Friday, August 22, 2014

A Deeper Breath

Hey Mike, I've been looking at the Eastern sky, thinking that this is the sky you are staring into. Laundry has piled up on your side of the bed and I haven't folded it because it's at least a comforting shape next to me. It is not you, not warm enough to be you.

I've tried to imagine where you are on that imaginary line through the Olympics. I've kept track of how many miles you may have hiked. I've tried to imagine the view in the temperate rain forest. I've thought of the food you're eating, unconsciously making food for Nick and I with pasta or rice, food with bits of chicken or beef and vegetables.

We have kept our schedule, hanging out with friends each day, going to karate and the gym and the Boy Scout meeting. We've even shopped for food and walked the dog. Yes, things are on schedule, for the most part.

But we seem to be quietly staying up too late, as if we're waiting. We're getting along better than we usually do. There is a mild melancholy thrown over us. We're more grateful for our friends and for each other.

I woke in a sweat this morning, thinking that you might be having trouble. I gently told myself you could as easily be having a great trip. The people you're with are amazing boys and men. I trust them to care for you if you need it. The people you're with are good friends and are bound to become deeper friends.

And still I worried that you weren't sleeping, that you might be sore, that you might not be eating enough, or worse, that you might not be drinking enough. So much can happen in the woods. One small mistake can float gently down upon another small mistake and so on until the quiet night has drifted under three feet deep and someone is in serious trouble without anyone ever noticing.

I have to tell myself to take a deeper breath. I have to tell myself to do the things I wrote on my list to do, some of which you have asked me to take care of. The night out my window seems dark and the cars whizzing by seem like strangers. I found out yesterday that a friend drives past my house on his way to and from work and it was a small comfort that I have to remind myself of now.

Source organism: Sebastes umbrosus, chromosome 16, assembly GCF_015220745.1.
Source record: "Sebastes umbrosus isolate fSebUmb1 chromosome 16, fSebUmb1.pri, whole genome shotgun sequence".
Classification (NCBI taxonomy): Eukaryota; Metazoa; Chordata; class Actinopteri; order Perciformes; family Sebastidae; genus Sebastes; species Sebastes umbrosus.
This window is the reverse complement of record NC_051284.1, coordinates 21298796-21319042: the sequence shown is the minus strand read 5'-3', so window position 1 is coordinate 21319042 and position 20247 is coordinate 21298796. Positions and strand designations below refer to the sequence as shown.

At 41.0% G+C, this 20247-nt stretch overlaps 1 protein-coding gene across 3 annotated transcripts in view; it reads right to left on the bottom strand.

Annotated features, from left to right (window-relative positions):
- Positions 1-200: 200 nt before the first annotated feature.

If you were at home, you'd be asleep by now. The house would be as quiet as it is now. The dog would be sighing for me to turn out the light and leave him to his rest. But it would be a peaceful quiet and I would revel in it.


I am alright and you are probably alright too. But after ten days gallivanting around France with my sister in June, and your week at camp with Nick and the younger Scouts in July, and now this, another week without you, because you're on a trail in the wilderness in August, I am ready to settle into ordinary days of errands and meals and volunteering and the work of caring for our house in September. I am ready, past ready really, to have you come back home, even if all you will do is quietly fall asleep on the couch with the TV on, even if Nick and I both chatting at you at the same time until we realize that you're dozing, even if we have to turn down the volume and tip-toe around your chair. I am ready to look at the pink of your cheeks and your eyelashes lying across them and your head tilted a bit too far to one side. I am ready for you to be home, even if all I get to do is kiss you hello before I need to leave you be for a while. That will be the moment when I'll be able to take a deeper breath again and the air will be so sweet.

Thank you for listening, jb

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